essary commands to the main process, or to delay the started(7) event  until
              the main process is ready to receive clients.

       pre-stop exec|script...
              This  process is run if the job is stopped by an event listed in its stop on
              stanza or by the stop(8) command.  It will be run  before  the  job's  stop-
              ping(7) event is emitted and before the main process is killed.  It is typi-
              cally used to send any necessary shutdown commands to the main process,  and
              it  may also call the start(8) command without arguments to cancel the stop.

       post-stop exec|script...
              This process is run after the main process has been killed  and  before  the
              job's  stopped(7)  event  is  emitted.  It is typically used to clean up the
              environment, such as removing temporary directories.


       All of these process, including the main process, are optional.  Services without a
       main  process  will  appear  to be running until they are stopped, this is commonly
       used to define states such as runlevels.  It's quite permissable to  have  no  main
       process, but to have pre-start and post-stop processes for the state.

              pre-start exec ifup -a
              post-stop exec ifdown -a

   Event definition
       Jobs can be manually started and stopped at any time by a system adminstrator using
       the.  start(8) and stop(8) tools, however it is far more  useful  for  jobs  to  be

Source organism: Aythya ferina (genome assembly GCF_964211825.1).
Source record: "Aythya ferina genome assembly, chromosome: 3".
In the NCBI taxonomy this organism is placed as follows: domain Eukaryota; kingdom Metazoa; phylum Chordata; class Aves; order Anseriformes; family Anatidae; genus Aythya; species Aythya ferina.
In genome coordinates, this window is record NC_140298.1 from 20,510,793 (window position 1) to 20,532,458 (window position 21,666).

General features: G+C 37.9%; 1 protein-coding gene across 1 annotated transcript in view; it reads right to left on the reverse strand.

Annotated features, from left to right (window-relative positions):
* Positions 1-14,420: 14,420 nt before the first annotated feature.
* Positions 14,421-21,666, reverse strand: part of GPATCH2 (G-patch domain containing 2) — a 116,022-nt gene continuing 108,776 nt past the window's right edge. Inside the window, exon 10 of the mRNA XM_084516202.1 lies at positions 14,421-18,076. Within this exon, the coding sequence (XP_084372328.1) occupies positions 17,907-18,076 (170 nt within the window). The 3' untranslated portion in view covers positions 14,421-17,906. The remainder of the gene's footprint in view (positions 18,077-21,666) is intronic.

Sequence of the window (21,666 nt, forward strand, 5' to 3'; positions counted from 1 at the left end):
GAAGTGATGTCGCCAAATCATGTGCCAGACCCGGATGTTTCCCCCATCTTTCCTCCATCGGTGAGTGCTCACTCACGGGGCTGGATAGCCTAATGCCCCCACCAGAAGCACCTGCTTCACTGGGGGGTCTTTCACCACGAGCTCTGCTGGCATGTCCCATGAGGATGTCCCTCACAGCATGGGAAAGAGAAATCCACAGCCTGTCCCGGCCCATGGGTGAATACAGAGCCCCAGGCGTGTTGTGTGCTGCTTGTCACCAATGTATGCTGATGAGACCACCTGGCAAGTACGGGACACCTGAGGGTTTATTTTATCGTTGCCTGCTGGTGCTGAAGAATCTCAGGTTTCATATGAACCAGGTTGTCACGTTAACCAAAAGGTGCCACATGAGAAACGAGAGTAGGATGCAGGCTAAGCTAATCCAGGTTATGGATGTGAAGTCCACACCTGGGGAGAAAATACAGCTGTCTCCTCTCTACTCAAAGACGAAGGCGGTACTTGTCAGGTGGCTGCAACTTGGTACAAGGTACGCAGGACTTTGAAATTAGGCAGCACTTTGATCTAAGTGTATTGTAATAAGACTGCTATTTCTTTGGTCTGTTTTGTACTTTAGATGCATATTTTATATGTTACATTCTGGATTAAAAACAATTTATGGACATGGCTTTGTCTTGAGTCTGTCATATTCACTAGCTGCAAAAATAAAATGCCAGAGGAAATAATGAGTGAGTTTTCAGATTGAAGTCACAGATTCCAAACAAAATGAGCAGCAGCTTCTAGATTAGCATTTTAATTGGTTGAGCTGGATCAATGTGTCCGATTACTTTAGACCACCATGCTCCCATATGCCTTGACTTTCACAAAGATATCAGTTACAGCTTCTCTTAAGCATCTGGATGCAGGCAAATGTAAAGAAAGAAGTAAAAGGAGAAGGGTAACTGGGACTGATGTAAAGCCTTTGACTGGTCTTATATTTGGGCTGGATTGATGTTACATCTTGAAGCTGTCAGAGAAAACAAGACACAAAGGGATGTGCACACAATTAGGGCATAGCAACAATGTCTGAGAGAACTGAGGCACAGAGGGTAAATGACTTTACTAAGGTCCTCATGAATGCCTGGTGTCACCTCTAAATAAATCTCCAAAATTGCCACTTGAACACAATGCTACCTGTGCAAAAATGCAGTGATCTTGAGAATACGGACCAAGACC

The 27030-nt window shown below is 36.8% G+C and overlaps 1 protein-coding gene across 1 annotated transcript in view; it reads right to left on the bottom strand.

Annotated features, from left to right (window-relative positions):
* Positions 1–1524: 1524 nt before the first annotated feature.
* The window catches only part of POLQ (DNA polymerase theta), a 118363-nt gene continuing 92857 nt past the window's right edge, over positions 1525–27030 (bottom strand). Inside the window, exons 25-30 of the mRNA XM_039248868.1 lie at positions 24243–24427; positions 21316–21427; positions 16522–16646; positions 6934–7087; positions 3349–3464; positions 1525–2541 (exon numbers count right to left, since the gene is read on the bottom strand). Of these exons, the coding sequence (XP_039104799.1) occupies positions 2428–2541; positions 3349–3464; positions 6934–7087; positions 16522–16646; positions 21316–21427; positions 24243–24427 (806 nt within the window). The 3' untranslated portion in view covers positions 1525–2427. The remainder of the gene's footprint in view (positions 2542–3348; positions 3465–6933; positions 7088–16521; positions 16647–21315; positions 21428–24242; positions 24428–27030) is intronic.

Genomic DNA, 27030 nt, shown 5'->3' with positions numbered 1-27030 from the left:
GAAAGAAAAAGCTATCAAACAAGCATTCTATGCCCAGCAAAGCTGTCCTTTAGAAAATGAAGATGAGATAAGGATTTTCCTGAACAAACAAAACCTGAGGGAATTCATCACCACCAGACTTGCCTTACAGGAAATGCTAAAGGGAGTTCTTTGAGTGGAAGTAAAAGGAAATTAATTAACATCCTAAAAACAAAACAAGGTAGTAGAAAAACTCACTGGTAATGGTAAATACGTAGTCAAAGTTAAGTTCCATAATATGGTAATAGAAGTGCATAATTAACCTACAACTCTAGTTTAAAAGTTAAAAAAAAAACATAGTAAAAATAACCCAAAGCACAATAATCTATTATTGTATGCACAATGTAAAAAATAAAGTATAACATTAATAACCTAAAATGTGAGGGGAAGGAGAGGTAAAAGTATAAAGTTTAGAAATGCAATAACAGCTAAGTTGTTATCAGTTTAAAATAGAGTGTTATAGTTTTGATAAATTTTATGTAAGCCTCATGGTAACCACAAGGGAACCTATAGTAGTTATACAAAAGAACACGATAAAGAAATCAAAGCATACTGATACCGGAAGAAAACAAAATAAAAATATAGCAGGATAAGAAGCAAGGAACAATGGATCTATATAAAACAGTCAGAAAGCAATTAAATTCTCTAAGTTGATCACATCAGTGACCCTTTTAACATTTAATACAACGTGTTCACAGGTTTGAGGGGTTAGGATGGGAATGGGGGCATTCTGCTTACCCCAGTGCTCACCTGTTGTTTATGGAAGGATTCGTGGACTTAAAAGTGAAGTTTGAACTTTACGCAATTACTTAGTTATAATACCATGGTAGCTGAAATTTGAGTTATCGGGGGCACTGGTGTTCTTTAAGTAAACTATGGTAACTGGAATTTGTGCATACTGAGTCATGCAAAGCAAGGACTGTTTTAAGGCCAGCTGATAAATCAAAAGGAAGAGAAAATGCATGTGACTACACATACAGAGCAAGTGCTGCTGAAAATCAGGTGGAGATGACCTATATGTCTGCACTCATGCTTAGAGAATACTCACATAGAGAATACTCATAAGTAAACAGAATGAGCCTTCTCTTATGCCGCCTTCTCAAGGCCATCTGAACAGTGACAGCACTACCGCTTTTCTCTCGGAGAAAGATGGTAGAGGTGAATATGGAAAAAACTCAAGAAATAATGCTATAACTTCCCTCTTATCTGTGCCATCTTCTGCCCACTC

started and stopped automatically by the init(8) daemon when necessary.

       This  is  done  by specifying which events should cause your job to be started, and
       which cause your process to be stopped again.

       The set of possible events is limitless, however there are  a  number  of  standard
       events  defined  by  the  init(8) daemon and telinit(8) tools that you will want to
       use.

       When first started, the init(8) daemon will emit the startup(7) event.   This  will
       activate  jobs that implement System V compatibility and the runlevel(7) event.  As
       jobs are started and  stopped,  the  init(8)  daemon  will  emit  the  starting(7),
       started(7), stopping(7) and stopped(7) events on their behalf.


       start on EVENT [[KEY=]VALUE]... [and|or...]
              The  start on stanza defines the set of events that will cause the job to be
              automatically started.  Each EVENT is given by its  name.   Multiple  events
              are  permitted  using the and & or operators, and complex expressions may be
              performed with parentheses (within which line breaks are permitted).

              You may also match on the environment variables contained within  the  event